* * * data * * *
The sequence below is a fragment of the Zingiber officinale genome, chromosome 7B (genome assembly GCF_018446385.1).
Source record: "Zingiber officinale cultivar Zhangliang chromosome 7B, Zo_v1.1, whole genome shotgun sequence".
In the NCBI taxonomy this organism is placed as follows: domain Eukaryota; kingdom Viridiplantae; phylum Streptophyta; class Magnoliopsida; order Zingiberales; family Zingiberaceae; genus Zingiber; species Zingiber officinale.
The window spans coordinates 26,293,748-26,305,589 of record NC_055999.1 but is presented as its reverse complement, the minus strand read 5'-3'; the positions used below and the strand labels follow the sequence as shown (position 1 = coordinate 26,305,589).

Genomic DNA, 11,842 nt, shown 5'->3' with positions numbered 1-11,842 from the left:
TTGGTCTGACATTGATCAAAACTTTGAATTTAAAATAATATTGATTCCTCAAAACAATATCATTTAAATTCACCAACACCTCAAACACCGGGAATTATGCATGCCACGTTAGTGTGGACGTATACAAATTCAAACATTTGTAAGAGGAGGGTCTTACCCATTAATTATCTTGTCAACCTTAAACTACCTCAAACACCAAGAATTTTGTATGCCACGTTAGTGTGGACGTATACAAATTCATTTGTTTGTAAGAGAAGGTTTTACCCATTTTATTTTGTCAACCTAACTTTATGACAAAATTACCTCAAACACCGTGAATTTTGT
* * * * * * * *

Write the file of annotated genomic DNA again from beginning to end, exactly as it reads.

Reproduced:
The sequence below is a fragment of the Zingiber officinale genome, chromosome 7B (genome assembly GCF_018446385.1).
Source record: "Zingiber officinale cultivar Zhangliang chromosome 7B, Zo_v1.1, whole genome shotgun sequence".
In the NCBI taxonomy this organism is placed as follows: domain Eukaryota; kingdom Viridiplantae; phylum Streptophyta; class Magnoliopsida; order Zingiberales; family Zingiberaceae; genus Zingiber; species Zingiber officinale.
The window spans coordinates 26,293,748-26,305,589 of record NC_055999.1 but is presented as its reverse complement, the minus strand read 5'-3'; the positions used below and the strand labels follow the sequence as shown (position 1 = coordinate 26,305,589).

Genomic DNA, 11,842 nt, shown 5'->3' with positions numbered 1-11,842 from the left:
TTGGTCTGACATTGATCAAAACTTTGAATTTAAAATAATATTGATTCCTCAAAACAATATCATTTAAATTCACCAACACCTCAAACACCGGGAATTATGCATGCCACGTTAGTGTGGACGTATACAAATTCAAACATTTGTAAGAGGAGGGTCTTACCCATTAATTATCTTGTCAACCTTAAACTACCTCAAACACCAAGAATTTTGTATGCCACGTTAGTGTGGACGTATACAAATTCATTTGTTTGTAAGAGAAGGTTTTACCCATTTTATTTTGTCAACCTAACTTTATGACAAAATTACCTCAAACACCGTGAATTTTGT